Frederick Edward McWilliam
FREDERIC EDWARD McWILLIAM British, 1909-1992
F.E. McWilliam was an accomplished sculptor born is Banbridge, Co. Down, a town he claims greatly influenced his work. He attended the Belfast College of Art and then the Slade School of Art where, under the tutelage of Professor of Sculpture A.H. Gerrard, he changed his mind about a career in painting and redirected his focus towards sculpture.
After being awarded the Robert Ross leaving scholarship, he travelled with his wife to Paris where he became inspired by the work of sculptors Constantin Brâncuși and Alberto Giacometti. His visit to the International Surrealist Exhibition in London saw him turning away from his favoured semi abstract style, and in 1937 he exhibited with the British Surrealist Group. The artist commonly worked in series, focusing on a particular theme. For example his series of bronzes which were inspired by the bomb that exploded at the Abercorn Tea-Rooms in Belfast (1972), entitled Women of Belfast.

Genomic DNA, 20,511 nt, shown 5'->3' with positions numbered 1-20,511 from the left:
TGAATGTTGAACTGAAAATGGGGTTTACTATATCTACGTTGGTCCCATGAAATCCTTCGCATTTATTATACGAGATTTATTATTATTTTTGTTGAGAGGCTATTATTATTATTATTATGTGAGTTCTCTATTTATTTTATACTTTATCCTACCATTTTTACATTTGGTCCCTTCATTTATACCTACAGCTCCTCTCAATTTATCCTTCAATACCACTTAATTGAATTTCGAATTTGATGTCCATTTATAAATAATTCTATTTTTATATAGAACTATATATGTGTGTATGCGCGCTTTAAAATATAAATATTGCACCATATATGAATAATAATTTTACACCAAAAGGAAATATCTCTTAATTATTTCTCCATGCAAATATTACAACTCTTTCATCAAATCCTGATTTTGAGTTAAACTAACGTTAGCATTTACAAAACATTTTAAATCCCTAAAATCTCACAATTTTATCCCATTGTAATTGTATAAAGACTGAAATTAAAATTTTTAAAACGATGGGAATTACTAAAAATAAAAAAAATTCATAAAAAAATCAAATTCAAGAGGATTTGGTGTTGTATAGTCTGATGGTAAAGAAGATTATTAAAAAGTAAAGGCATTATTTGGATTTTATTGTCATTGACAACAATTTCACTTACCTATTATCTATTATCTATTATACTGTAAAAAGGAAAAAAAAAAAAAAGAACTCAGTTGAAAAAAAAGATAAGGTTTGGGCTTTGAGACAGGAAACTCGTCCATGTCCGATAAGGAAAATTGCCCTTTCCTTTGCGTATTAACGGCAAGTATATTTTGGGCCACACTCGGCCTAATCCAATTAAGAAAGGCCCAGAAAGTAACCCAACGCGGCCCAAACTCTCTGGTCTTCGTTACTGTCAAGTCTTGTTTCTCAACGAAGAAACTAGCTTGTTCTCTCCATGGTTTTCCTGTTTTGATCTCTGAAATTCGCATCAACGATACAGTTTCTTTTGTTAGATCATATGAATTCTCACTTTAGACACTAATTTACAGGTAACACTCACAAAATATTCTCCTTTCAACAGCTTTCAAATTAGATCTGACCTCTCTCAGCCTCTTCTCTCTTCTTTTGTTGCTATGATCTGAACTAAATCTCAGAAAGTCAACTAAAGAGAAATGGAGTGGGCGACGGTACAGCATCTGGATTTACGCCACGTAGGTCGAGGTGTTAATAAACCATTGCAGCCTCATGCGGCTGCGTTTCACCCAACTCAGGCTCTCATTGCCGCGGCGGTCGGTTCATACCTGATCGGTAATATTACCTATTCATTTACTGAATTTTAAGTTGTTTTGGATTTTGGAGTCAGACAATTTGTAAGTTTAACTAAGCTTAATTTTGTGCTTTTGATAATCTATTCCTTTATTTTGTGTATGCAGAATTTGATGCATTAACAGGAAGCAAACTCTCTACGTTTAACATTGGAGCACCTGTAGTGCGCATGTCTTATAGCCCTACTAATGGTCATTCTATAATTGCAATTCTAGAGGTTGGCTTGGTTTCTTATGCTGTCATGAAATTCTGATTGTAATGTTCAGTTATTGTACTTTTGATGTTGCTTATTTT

Aside from sculpting, McWilliam taught art at the Slade School in London and enlisted in the Royal Air Force, being stationed in England during WWII where he interpreted aerial reconnaissance photographs. He has been presented with a number of awards including a C.B.E., the Oireachtas Gold Medal and an Honorary D. Litt. from Queen’s University Belfast.
The artist exhibited regularly, including at the Waddington Galleries and the London Gallery.
A retrospective was held in his honour at the Tate Gallery, and the Banbridge District Council opened a Gallery and Studio named after and dedicated to him